WASHINGTON — Thomas Hoenig's penchant for speaking his mind has clearly not abated since he came to the nation's capital.

Just days after he told American Banker's Regulatory Symposium that Basel III should be scrapped, the Federal Deposit Insurance Corp. board member — speaking to a club of financial policy thought leaders Wednesday — said bankers do not fully appreciate the public's rebuke of their industry or the market advantages big banks still enjoy over their competitors.

"It is alarming that some CEOs of some financial firms fail to grasp why they are trusted so little nor appreciate the reputational damage they caused their industry," Hoenig said in remarks to the Exchequer Club. "They acknowledge very little offense in taking a public subsidy and squandering it in a series of actions that place billions of taxpayer dollars at risk."

Hoenig has been outspoken since his days leading the Federal Reserve Bank of Kansas City, and his proposal to separate broker-dealer activities from firms' commercial banking was controversial. His April appointment to the FDIC's board — he is also the administration's nominee to be the agency's vice chairman — has only amplified his megaphone. His speech at last week's symposium turned heads for its denunciation of proposed Basel rules for new capital standards.

But his speech Wednesday focused on his proposal to break the bond between the largest firms' bank and nonbank affiliates, which would bring back a framework to Glass-Steagall's.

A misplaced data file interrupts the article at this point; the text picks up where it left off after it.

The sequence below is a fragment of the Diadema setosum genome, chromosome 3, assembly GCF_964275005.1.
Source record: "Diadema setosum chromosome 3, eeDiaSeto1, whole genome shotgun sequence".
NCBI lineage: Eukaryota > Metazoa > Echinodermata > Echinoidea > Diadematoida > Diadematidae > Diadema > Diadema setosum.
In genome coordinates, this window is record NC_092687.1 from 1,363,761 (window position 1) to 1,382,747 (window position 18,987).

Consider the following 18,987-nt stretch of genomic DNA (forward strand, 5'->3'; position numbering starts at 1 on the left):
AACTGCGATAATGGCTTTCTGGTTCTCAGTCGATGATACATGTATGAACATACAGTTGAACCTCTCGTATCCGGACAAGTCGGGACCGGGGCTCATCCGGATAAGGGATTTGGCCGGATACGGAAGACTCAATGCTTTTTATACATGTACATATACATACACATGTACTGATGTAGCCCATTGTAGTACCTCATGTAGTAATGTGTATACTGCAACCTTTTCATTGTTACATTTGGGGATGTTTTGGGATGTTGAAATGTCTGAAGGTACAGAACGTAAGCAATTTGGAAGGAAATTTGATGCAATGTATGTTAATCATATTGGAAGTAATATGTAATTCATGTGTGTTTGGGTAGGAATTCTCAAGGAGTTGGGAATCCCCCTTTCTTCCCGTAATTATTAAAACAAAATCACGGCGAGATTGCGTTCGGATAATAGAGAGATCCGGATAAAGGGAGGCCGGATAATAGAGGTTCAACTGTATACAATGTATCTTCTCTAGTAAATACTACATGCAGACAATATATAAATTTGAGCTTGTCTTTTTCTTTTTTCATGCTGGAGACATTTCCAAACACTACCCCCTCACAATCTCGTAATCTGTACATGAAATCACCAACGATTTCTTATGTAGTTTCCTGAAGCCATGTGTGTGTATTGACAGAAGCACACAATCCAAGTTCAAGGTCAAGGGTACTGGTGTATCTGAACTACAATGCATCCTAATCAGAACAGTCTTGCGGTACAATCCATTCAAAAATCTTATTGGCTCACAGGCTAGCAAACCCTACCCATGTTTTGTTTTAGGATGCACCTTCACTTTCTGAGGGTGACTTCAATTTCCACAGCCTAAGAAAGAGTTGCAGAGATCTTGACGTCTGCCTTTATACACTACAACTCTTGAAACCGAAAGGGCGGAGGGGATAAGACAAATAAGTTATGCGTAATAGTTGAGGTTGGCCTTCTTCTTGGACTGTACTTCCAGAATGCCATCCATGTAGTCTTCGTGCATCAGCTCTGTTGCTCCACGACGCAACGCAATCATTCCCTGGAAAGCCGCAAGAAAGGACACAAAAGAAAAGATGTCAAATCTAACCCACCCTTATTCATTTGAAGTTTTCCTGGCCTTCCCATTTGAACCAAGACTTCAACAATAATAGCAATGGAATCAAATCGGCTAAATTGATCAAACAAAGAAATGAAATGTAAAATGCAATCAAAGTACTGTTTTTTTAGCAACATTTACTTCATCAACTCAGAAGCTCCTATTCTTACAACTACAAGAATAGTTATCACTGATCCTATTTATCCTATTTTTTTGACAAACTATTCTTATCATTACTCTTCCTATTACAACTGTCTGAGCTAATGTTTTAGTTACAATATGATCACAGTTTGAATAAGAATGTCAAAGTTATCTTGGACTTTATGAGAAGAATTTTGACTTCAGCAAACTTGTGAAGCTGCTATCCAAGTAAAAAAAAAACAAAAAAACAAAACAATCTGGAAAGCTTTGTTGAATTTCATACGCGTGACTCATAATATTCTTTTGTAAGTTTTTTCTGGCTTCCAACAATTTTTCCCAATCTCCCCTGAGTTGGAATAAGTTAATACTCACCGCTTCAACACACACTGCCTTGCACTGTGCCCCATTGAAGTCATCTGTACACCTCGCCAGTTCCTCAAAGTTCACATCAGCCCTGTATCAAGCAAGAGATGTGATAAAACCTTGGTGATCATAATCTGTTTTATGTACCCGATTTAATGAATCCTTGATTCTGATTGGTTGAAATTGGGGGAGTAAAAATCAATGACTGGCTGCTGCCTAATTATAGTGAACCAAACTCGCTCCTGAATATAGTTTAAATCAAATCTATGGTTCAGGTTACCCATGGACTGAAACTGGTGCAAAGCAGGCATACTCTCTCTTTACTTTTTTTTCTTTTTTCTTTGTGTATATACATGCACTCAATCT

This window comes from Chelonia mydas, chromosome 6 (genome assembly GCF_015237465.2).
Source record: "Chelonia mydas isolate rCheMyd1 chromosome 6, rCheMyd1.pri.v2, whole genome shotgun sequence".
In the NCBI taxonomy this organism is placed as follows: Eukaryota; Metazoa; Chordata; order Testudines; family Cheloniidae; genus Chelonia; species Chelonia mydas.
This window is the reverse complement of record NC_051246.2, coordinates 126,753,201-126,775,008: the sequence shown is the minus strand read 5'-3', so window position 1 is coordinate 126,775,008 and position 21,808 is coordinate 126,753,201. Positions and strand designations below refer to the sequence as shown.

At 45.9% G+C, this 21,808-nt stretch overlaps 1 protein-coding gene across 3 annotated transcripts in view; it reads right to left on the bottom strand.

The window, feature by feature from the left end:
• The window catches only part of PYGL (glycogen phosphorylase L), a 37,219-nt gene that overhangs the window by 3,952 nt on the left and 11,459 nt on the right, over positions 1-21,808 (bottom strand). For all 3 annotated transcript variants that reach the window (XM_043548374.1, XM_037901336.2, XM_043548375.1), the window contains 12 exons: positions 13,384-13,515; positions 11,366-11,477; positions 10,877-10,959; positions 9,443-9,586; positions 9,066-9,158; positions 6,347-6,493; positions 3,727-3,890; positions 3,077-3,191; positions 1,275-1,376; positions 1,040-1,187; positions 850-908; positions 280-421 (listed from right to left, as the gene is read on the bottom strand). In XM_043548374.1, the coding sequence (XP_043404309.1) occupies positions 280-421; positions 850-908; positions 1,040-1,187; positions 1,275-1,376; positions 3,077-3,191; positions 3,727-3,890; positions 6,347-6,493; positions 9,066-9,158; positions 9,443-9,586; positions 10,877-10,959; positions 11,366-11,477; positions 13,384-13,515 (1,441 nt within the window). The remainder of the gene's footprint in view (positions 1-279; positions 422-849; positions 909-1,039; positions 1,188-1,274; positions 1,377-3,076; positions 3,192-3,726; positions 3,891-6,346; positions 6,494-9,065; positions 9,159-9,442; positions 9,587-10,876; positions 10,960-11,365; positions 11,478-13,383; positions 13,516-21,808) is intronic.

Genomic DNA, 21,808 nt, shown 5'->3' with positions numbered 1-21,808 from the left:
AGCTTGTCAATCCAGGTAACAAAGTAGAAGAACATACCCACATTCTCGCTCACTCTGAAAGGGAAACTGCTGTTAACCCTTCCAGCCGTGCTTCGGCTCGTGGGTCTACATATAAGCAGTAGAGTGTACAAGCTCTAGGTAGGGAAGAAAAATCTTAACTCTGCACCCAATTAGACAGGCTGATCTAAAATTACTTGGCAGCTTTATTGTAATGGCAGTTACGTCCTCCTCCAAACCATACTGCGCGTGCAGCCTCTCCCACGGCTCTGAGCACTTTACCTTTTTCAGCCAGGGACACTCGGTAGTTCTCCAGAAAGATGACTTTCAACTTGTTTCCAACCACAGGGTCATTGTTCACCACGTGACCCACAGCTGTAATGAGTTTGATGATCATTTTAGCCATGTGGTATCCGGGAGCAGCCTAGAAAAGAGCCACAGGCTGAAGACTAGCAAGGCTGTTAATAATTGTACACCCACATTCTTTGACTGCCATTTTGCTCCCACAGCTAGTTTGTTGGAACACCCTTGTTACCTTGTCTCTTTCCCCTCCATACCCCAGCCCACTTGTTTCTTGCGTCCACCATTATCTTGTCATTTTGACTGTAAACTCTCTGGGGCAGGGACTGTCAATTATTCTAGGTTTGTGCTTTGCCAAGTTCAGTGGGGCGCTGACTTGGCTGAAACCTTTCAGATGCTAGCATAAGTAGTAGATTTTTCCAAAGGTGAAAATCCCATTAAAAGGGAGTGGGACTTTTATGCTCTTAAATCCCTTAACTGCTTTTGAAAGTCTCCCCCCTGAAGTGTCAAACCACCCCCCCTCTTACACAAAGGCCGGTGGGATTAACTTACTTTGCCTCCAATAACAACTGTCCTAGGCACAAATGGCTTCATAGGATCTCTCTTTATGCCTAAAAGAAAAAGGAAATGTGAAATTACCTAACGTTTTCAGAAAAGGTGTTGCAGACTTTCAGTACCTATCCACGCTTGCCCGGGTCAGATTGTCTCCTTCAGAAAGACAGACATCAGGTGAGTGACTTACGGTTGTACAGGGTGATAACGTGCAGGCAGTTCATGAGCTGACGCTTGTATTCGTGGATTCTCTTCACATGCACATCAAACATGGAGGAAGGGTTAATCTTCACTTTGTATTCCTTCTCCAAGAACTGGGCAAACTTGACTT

"In my experience, the majority of CEOs of large and small banks act with integrity in carrying out the duties of their profession," he said. Yet, he added, "Bankers, like all of us, react to incentives, and they react to the incentives that are placed before them."

The proposal, which Hoenig unveiled last year while still leading the Kansas City bank, would restrict commercial banks from high-risk trading, the use of derivatives and other broker-dealer practices. That would limit, he says, the ability of institutions with FDIC backing to unduly expand the safety net.

"The proposal I have submitted would return the public safety net — deposit insurance and the discount window and the implied guarantees — to the purpose for which it was intended: protecting from systemic disruptions the payments system and the intermediation of funds from depositor to borrower that is … commercial banking," Hoenig told the audience.

He said despite the industry's losses in 2008 and 2009, and extensive new regulations enacted in the Dodd-Frank Act, the system is still at risk. He cited recent problems at large institutions, including accusations of interest rate rigging.

"What is particularly troubling to many is that activities leading to the crisis continue today — and continue to be subsidized — well after the lessons should have been learned," he said. "Home mortgage loans that had been extended using irresponsible underwriting were foreclosed on without due process. Some of our largest financial institutions misled the markets regarding interest rates and profited from it. These rates still affect borrowers today.

"Firms using FDIC-insured funds continue to make directional bets on asset values and global events, made even more objectionable by ineffective risk management practices."